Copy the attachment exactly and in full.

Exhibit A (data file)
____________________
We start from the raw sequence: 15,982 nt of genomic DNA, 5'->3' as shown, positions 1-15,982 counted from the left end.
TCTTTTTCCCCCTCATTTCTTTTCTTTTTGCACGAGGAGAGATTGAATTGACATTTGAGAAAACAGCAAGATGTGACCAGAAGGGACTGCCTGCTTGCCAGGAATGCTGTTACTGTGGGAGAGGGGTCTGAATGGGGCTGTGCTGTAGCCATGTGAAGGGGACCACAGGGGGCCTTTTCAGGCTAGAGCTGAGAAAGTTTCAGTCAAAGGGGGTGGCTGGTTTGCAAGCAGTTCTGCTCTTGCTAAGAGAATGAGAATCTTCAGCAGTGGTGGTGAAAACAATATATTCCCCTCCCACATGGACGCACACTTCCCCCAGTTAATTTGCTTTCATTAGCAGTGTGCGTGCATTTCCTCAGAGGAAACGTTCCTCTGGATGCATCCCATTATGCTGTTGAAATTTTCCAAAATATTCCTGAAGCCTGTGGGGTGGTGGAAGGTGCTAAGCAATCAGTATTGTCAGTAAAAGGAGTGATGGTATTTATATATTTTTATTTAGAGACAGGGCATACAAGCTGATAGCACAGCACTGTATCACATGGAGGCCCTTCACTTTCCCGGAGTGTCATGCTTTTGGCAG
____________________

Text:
We start from the raw sequence: 15,982 nt of genomic DNA, 5'->3' as shown, positions 1-15,982 counted from the left end.
TCTTTTTCCCCCTCATTTCTTTTCTTTTTGCACGAGGAGAGATTGAATTGACATTTGAGAAAACAGCAAGATGTGACCAGAAGGGACTGCCTGCTTGCCAGGAATGCTGTTACTGTGGGAGAGGGGTCTGAATGGGGCTGTGCTGTAGCCATGTGAAGGGGACCACAGGGGGCCTTTTCAGGCTAGAGCTGAGAAAGTTTCAGTCAAAGGGGGTGGCTGGTTTGCAAGCAGTTCTGCTCTTGCTAAGAGAATGAGAATCTTCAGCAGTGGTGGTGAAAACAATATATTCCCCTCCCACATGGACGCACACTTCCCCCAGTTAATTTGCTTTCATTAGCAGTGTGCGTGCATTTCCTCAGAGGAAACGTTCCTCTGGATGCATCCCATTATGCTGTTGAAATTTTCCAAAATATTCCTGAAGCCTGTGGGGTGGTGGAAGGTGCTAAGCAATCAGTATTGTCAGTAAAAGGAGTGATGGTATTTATATATTTTTATTTAGAGACAGGGCATACAAGCTGATAGCACAGCACTGTATCACATGGAGGCCCTTCACTTTCCCGGAGTGTCATGCTTTTGGCAG